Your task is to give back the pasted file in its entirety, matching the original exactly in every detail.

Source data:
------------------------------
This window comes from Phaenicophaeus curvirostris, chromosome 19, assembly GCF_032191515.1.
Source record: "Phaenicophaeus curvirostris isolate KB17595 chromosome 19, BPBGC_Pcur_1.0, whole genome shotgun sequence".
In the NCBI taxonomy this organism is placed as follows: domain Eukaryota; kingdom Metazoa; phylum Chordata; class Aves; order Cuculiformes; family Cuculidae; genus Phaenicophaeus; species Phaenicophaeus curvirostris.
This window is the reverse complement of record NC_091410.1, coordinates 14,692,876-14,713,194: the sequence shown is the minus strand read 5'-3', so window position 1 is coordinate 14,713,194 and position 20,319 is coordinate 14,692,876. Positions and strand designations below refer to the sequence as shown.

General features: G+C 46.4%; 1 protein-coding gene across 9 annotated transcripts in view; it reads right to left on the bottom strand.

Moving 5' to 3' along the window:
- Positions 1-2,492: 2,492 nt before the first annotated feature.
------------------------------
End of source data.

This window comes from Phaenicophaeus curvirostris, chromosome 19, assembly GCF_032191515.1.
Source record: "Phaenicophaeus curvirostris isolate KB17595 chromosome 19, BPBGC_Pcur_1.0, whole genome shotgun sequence".
In the NCBI taxonomy this organism is placed as follows: domain Eukaryota; kingdom Metazoa; phylum Chordata; class Aves; order Cuculiformes; family Cuculidae; genus Phaenicophaeus; species Phaenicophaeus curvirostris.
This window is the reverse complement of record NC_091410.1, coordinates 14,692,876-14,713,194: the sequence shown is the minus strand read 5'-3', so window position 1 is coordinate 14,713,194 and position 20,319 is coordinate 14,692,876. Positions and strand designations below refer to the sequence as shown.

General features: G+C 46.4%; 1 protein-coding gene across 9 annotated transcripts in view; it reads right to left on the bottom strand.

Moving 5' to 3' along the window:
- Positions 1-2,492: 2,492 nt before the first annotated feature.